Are we really more protected with human rights than we were before?
The real purpose of “human rights” is to serve as a tool for pushing the world towards progressive liberalism.
James A Paton
SIR – The Justice Secretary’s use of “could” in his statement concerning withdrawal from the European Convention on Human Rights is typical of political speech. Why not make a firm Churchillian promise and say that we “will” withdraw?
SIR – How encouraging to see that I’m not alone in struggling with the silly paper driving licence (Letters, October 3).
At a car hire office at Heathrow, I recently presented my plastic card licence and was asked if I had the paper part with me. It hadn’t occurred to me to bring it, so I was told I would be unable to take a car as they couldn’t check for any endorsements.
“Do you have any other driving licence?” the kind staff member asked me. Well, I happen to have a Japanese one. I roughly translated expiry dates, etc., and she was satisfied.
So a valid British licence was not acceptable, but a Japanese one that she couldn’t read was. There was no check on my endorsements (if any) in Japan. In fact, there was no way for her to know I was presenting a driving licence and not a supermarket loyalty card.
São João da Boa Vista, Coimbra, Portugal
SIR – It is no surprise that Sandra Miles-Taylor (Letters, October 2) feels hungry after eating an apple. A colleague of my late father maintained that consuming an apple around 20 minutes before having a meal was a good aid to digestion.
The actor has admitted to taking cocaine while visiting Buckingham Palace Photo: REX
6:57AM BST 04 Oct 2014
SIR – In claiming that he hurt nobody but himself when he took cocaine, Stephen Fry seems a bit naive (report, September 26).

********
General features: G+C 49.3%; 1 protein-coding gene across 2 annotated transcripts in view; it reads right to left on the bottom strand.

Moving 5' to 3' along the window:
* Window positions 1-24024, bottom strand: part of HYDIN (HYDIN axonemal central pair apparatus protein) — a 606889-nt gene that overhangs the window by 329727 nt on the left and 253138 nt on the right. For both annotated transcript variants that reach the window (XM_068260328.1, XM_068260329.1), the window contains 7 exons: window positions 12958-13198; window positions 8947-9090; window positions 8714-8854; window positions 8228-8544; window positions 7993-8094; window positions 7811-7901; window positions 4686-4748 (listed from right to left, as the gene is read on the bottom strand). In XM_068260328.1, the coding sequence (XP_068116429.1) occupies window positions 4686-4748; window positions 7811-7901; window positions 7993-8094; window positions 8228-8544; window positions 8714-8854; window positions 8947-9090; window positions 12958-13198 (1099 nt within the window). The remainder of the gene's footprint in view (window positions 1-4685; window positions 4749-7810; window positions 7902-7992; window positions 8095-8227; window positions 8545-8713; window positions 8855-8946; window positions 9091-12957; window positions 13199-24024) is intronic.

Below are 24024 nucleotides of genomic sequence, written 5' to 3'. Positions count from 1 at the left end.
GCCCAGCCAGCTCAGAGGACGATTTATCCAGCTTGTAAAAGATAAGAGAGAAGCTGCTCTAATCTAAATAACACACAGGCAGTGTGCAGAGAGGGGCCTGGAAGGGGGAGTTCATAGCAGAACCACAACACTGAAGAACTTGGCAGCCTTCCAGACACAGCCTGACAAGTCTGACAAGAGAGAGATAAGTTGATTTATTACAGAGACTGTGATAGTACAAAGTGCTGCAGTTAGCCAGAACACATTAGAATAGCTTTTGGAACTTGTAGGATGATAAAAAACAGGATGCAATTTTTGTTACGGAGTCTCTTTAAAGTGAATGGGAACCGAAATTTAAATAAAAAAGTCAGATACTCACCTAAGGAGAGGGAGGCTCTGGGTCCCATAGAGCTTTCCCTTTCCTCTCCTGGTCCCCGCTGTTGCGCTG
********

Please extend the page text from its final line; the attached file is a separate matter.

What about the desperate drugs mules who risked imprisonment to feed his habit?
Or the dealers, perhaps less desperate, who still risk imprisonment? Or the general lawlessness that this culture of drug-taking encourages?
Does he really think that mouthing off about the places in which he took cocaine, and generally acting as a cheerleader-cum-apologist for that lifestyle does anything good for society?
Tunbridge Wells, Kent
SIR – Ivan Hewett asks why so many resist the attractions of Brahms.
In the wonderfully sturdy German Requiem, the choir in the sixth movement sing “Where, O death, is thy sting?” and Brahms momentarily lets himself go, composing a waltz tune that wouldn’t have been out of place in a Hollywood musical. Most performances this side of the Atlantic tend to keep this section on a tight rein.
SIR – The word “sublime” is used by many to describe the music of Brahms; it’s a term which could not really be applied to the music of Britten.
Brian D Freestone
Brent Knoll, Somerset
Children under the lens
SIR – How can it be acceptable that a photographer can take pictures of another person’s child – in this case a prince – in public places (report, October 3) when, some years ago, a father was arrested for taking photographs of his own children on the beach while on holiday?
Not only is this a prime example of double standards, but it raises the question of whether the safeguarding measures currently in place regarding images of children are being undermined.
Christopher D Wiggins
Toothy gift horse